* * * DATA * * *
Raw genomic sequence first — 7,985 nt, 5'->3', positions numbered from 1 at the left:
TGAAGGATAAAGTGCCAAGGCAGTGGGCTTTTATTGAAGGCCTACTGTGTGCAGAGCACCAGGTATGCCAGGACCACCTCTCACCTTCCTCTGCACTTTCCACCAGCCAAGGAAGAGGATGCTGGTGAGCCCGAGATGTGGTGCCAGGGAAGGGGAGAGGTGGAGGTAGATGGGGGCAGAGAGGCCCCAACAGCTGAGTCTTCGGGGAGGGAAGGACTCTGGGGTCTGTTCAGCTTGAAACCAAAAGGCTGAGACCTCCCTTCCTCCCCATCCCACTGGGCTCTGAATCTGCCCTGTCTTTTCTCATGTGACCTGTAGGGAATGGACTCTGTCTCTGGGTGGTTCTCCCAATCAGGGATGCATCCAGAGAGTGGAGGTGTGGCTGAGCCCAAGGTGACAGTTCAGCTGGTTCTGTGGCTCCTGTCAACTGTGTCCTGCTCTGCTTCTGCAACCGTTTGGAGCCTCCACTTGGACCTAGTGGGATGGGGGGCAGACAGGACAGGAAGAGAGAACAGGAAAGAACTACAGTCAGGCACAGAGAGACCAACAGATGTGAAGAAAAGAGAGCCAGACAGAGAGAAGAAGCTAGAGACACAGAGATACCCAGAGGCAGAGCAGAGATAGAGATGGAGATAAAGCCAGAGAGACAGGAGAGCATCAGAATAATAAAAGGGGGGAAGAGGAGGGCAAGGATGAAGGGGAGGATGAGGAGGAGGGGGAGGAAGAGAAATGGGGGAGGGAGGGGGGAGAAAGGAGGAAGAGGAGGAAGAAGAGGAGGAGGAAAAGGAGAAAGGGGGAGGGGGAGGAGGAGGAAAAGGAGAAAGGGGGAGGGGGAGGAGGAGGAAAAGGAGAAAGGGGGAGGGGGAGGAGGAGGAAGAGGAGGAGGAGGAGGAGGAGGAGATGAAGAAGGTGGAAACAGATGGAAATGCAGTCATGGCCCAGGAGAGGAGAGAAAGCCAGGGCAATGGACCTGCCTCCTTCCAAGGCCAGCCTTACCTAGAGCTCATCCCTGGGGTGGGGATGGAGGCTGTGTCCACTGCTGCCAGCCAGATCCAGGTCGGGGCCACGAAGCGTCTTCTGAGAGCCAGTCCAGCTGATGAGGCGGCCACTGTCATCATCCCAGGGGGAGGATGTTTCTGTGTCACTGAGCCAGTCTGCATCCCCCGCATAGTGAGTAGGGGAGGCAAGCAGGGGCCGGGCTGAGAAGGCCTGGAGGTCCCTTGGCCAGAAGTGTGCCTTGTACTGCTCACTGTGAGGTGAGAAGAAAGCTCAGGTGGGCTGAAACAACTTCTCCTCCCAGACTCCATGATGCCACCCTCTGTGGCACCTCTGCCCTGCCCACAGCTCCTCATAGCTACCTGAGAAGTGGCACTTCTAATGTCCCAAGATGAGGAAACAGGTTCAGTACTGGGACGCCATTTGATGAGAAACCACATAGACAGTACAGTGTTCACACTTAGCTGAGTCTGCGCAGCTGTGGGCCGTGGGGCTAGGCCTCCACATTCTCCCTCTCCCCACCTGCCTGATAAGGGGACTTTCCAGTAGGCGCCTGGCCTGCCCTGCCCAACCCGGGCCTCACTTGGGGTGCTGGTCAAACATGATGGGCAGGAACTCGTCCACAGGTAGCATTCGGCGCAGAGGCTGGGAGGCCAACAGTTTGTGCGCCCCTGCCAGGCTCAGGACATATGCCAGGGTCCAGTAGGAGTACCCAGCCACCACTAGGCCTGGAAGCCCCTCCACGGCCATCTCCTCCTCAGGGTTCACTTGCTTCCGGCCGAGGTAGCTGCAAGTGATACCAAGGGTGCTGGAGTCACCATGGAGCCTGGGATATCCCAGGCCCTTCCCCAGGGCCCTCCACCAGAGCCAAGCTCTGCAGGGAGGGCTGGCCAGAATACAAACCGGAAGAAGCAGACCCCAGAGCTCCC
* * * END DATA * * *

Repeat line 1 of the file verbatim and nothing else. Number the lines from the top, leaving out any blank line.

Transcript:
Raw genomic sequence first — 7,985 nt, 5'->3', positions numbered from 1 at the left: